I’ll cleanup my repo with haxe scripts and post it here asap :slight_smile:

I use a slightly different approach:
I have a shell script called haxe4.env in /usr/local/bin/, containing:


export PATH="/opt/haxe4:$PATH"
export HAXE_STD_PATH=/opt/haxe4/std
export HAXEPATH=/opt/haxe4

A fresh command line shell will default to Haxe 3.4.7, because that’s what is installed through a .deb package as system default. So for Haxe 3 I don’t have to do anything.
If I want to switch to Haxe 4 I simply source that script e.g. with . haxe4.env (or source haxe4.env) and now that shell is a Haxe 4 shell, everything launched from there will use Haxe 4 (I typically use shells to launch everything, even VSCode).

Ok, here it is: GitHub - kLabz/haxe-manager: Easily download and switch haxe versions

It contains:

  • hx: a haxe version switcher using fzf (bundled with the repo when needed)
  • hx-download: a haxe downloader, supporting official releases and dev releases
  • hx-select: use it to switch to a specific haxe version (hx-select 3.4.7)

I added extra optional scripts in extra/:

  • ++haxe: haxe wrapper, formatting errors with haxe-error-parser from npm (old screenshot using it in webpack)
  • hxfzf: list all hx files in your project, including dependencies (I use it as input for fzf when switching files in vim, for example)
  • rofi-haxe: graphical haxe switcher using rofi
  • current-haxe: display current haxe version (I use it in i3bar, and run rofi-haxe on click)
  • watch-haxe: wrapper for haxe, which re-runs when a file changes in a folder (however deep) in your classpaths changes

Note: absolutely not tested on macOS, I have no idea how compatible it is.


Nice writeup, thanks a bunch guys! :heart:

I currently use Lix, but been considering alternatives because it has some issues with eval-debugger.

Among the approaches shown here, do any of them support isolating haxelibs per project folder as well? Any way to do that? I’ve heard about local haxelibs repos but it’s not clear how to use them.

haxelib newrepo (or just creating the dir yourself) will create a .haxelib folder inside your project (similar to node_modules).

When this directory exists, haxelibs are read/written there instead of the global scope.

I tend to add **/haxelib/* and !**/haxelib/.keep in my .gitignore (and add the .keep file) to make sure the project will be using a local repo when cloned.

As for installing dependencies, I maintain a install.hxml with exact versions (specific haxelib version or git url + tag or commit reference) to be used with haxelib install --always install.hxml.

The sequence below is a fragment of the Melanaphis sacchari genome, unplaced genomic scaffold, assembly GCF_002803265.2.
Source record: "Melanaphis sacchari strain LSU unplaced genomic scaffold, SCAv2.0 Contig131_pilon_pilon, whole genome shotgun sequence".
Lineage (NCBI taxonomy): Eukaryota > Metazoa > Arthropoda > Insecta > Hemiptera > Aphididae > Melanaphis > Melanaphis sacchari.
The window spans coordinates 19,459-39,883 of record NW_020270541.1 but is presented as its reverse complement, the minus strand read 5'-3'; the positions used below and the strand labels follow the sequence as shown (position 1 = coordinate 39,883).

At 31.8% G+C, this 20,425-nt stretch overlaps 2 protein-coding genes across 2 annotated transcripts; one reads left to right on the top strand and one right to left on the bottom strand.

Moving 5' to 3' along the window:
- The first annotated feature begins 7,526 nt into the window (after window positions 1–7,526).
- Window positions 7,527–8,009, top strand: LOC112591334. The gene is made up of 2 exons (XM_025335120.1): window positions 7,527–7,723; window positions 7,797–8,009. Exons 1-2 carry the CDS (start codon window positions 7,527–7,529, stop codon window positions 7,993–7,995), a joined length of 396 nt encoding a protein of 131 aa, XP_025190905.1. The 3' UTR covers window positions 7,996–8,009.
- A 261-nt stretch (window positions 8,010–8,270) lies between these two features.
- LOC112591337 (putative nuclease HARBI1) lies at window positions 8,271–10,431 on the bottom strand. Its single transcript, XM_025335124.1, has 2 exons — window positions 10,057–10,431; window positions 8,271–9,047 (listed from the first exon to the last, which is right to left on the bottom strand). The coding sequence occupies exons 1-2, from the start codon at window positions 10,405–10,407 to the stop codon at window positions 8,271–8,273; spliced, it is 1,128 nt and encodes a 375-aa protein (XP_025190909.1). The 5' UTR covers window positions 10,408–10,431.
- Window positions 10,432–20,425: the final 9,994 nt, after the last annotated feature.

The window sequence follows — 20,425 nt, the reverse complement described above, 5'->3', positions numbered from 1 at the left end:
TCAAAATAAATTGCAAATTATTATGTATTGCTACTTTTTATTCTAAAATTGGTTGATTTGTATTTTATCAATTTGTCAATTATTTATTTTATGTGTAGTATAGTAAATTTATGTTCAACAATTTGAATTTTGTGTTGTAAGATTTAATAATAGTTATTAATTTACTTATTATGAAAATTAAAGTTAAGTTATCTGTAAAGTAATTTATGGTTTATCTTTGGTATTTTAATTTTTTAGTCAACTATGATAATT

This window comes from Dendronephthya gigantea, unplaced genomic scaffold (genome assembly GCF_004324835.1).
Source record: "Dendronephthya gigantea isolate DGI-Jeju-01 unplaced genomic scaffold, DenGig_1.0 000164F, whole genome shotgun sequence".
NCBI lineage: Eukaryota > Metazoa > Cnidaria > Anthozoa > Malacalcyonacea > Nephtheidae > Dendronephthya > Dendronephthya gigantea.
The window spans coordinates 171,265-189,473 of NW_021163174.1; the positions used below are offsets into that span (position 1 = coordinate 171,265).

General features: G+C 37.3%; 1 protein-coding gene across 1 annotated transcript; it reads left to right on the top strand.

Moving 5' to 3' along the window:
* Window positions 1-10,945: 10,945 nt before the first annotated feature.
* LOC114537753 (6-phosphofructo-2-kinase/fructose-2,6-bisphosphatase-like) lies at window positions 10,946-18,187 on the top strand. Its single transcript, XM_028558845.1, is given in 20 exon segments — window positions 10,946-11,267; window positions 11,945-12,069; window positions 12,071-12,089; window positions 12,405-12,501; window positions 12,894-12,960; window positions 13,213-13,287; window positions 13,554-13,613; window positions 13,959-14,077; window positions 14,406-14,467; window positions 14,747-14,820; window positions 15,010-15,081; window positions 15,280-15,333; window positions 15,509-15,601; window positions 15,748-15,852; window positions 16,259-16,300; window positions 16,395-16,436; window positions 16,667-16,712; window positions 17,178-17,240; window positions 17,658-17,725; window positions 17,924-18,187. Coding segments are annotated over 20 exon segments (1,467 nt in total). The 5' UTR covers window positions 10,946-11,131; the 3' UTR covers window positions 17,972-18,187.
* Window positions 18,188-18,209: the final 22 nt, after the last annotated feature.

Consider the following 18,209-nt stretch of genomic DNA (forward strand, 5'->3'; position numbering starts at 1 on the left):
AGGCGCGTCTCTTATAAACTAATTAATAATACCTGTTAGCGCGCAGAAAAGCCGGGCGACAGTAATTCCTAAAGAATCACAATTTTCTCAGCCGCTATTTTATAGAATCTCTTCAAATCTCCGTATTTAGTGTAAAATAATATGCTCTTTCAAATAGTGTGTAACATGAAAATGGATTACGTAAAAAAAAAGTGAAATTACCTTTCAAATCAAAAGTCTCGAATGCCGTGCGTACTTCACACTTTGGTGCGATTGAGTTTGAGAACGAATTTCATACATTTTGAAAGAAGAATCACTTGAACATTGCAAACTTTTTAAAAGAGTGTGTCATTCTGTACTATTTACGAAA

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Thanks Rudy!

It seems the problem Lix had with vshaxe’s eval-debugger extension has been fixed (seemed to be an eval-debugger issue). I’ll keep using Lix for now, but I appreciate knowing exactly how the alternatives work now, in case I need to fallback in the future.

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I used to just install all Haxe versions using official installer and configure HaxeDevelop to store the Haxe version. This works good enough if you’re the only dev and keep using Windows.

For me it didn’t work when I wanted to use Haxe in automatic deploys etc (on Linux), or when a developer on Mac wanted to contribute to my project. Also my haxelib dependencies were a mess. That’s when I decided to switch to something that works across different OS-es and is easy to install for anyone. So now I use lix too.

I don’t install lix globally, but always per project (global installation kinda messes up installations), so it’s always added as local dependency. It’s great when you do * lots * of projects like me and want have haxe/haxelib versions locked (so it still works after years without figuring out which git version you used at the time)

Lix is super nice; switch Haxe versions just by changing it in the .haxerc file.

Getting started with lix is as simple (assuming you have node installed):

md myproject & cd myproject & echo {"scripts":{"lix":"lix","haxe":"haxe"}} > package.json & npm install lix --save-dev & npm lix scope create & npm lix use haxe stable

Then compile using npm haxe ... instead of haxe. This is of course something you should configure in your IDE.

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Tip: lix install haxe (stable | latest | nightly | version | sha) (or use instead of install, if you want to switch between already downloaded versions … you can use lix haxe-versions to see these).


That. So good.

Lix is super nice;


As much as I appreciate knowing how people have their homebrew solutions to switching Haxe versions and isolating haxelibs per project, now that the recent quirks with vshaxe have been fixed, I’d really recommend Lix to anyone reading this topic.

It’s analog to conveniently bundling (no pun intended) bundler + rbenv (if you’re used to the Ruby eco-system) in a single tool with a good CLI interface that provides a very good UX.

Being able to quickly install haxelibs from git hassle-free up to the specific commit hash I need is one of the features I love about Lix. It’s very easy to build a snapshot of haxelibs + haxe compiler version without the need to bundle everything in the repo.

I do git submodule add https://github.com/Kode/Kha.git Kha in every project to manage my Haxe versions.